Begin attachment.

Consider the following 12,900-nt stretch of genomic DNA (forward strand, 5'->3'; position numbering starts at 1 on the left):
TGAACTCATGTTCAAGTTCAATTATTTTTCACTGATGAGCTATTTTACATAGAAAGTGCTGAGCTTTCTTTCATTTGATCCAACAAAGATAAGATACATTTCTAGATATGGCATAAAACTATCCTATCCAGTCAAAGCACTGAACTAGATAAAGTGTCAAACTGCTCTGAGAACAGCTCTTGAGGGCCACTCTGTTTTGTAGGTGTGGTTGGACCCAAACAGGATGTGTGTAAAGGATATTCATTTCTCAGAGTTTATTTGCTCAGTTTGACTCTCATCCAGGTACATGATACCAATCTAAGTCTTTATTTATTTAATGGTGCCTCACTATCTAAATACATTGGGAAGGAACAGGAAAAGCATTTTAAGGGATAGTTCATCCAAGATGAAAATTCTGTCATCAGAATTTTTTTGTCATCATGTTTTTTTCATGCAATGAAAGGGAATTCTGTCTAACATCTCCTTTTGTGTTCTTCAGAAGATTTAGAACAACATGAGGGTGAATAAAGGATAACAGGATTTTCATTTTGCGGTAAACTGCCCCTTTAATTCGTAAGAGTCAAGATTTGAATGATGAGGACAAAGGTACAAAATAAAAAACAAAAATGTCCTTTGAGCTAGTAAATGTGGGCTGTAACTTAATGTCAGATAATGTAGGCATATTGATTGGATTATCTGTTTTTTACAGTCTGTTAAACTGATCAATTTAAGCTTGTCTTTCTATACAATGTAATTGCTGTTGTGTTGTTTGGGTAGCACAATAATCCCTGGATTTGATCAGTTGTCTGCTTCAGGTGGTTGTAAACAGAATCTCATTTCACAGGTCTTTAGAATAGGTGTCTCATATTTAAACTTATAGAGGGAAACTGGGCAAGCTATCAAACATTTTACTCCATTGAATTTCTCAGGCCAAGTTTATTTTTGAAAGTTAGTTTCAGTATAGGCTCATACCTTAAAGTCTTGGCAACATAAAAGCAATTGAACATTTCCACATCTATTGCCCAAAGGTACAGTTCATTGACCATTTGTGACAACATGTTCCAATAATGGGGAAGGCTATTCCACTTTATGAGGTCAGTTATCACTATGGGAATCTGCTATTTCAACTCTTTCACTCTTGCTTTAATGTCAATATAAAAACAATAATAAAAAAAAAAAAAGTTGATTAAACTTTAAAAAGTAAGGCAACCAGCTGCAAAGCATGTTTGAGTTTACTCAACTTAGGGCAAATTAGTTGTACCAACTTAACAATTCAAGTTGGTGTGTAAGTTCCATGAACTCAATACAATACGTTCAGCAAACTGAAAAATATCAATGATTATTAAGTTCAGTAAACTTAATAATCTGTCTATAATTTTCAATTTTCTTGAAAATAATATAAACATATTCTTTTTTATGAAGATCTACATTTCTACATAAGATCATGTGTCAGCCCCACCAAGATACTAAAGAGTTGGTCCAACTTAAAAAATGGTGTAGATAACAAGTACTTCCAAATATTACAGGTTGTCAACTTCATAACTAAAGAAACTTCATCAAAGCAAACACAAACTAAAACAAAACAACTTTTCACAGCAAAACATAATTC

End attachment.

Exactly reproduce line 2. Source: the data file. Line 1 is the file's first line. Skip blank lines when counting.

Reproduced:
TGAACTCATGTTCAAGTTCAATTATTTTTCACTGATGAGCTATTTTACATAGAAAGTGCTGAGCTTTCTTTCATTTGATCCAACAAAGATAAGATACATTTCTAGATATGGCATAAAACTATCCTATCCAGTCAAAGCACTGAACTAGATAAAGTGTCAAACTGCTCTGAGAACAGCTCTTGAGGGCCACTCTGTTTTGTAGGTGTGGTTGGACCCAAACAGGATGTGTGTAAAGGATATTCATTTCTCAGAGTTTATTTGCTCAGTTTGACTCTCATCCAGGTACATGATACCAATCTAAGTCTTTATTTATTTAATGGTGCCTCACTATCTAAATACATTGGGAAGGAACAGGAAAAGCATTTTAAGGGATAGTTCATCCAAGATGAAAATTCTGTCATCAGAATTTTTTTGTCATCATGTTTTTTTCATGCAATGAAAGGGAATTCTGTCTAACATCTCCTTTTGTGTTCTTCAGAAGATTTAGAACAACATGAGGGTGAATAAAGGATAACAGGATTTTCATTTTGCGGTAAACTGCCCCTTTAATTCGTAAGAGTCAAGATTTGAATGATGAGGACAAAGGTACAAAATAAAAAACAAAAATGTCCTTTGAGCTAGTAAATGTGGGCTGTAACTTAATGTCAGATAATGTAGGCATATTGATTGGATTATCTGTTTTTTACAGTCTGTTAAACTGATCAATTTAAGCTTGTCTTTCTATACAATGTAATTGCTGTTGTGTTGTTTGGGTAGCACAATAATCCCTGGATTTGATCAGTTGTCTGCTTCAGGTGGTTGTAAACAGAATCTCATTTCACAGGTCTTTAGAATAGGTGTCTCATATTTAAACTTATAGAGGGAAACTGGGCAAGCTATCAAACATTTTACTCCATTGAATTTCTCAGGCCAAGTTTATTTTTGAAAGTTAGTTTCAGTATAGGCTCATACCTTAAAGTCTTGGCAACATAAAAGCAATTGAACATTTCCACATCTATTGCCCAAAGGTACAGTTCATTGACCATTTGTGACAACATGTTCCAATAATGGGGAAGGCTATTCCACTTTATGAGGTCAGTTATCACTATGGGAATCTGCTATTTCAACTCTTTCACTCTTGCTTTAATGTCAATATAAAAACAATAATAAAAAAAAAAAAAGTTGATTAAACTTTAAAAAGTAAGGCAACCAGCTGCAAAGCATGTTTGAGTTTACTCAACTTAGGGCAAATTAGTTGTACCAACTTAACAATTCAAGTTGGTGTGTAAGTTCCATGAACTCAATACAATACGTTCAGCAAACTGAAAAATATCAATGATTATTAAGTTCAGTAAACTTAATAATCTGTCTATAATTTTCAATTTTCTTGAAAATAATATAAACATATTCTTTTTTATGAAGATCTACATTTCTACATAAGATCATGTGTCAGCCCCACCAAGATACTAAAGAGTTGGTCCAACTTAAAAAATGGTGTAGATAACAAGTACTTCCAAATATTACAGGTTGTCAACTTCATAACTAAAGAAACTTCATCAAAGCAAACACAAACTAAAACAAAACAACTTTTCACAGCAAAACATAATTC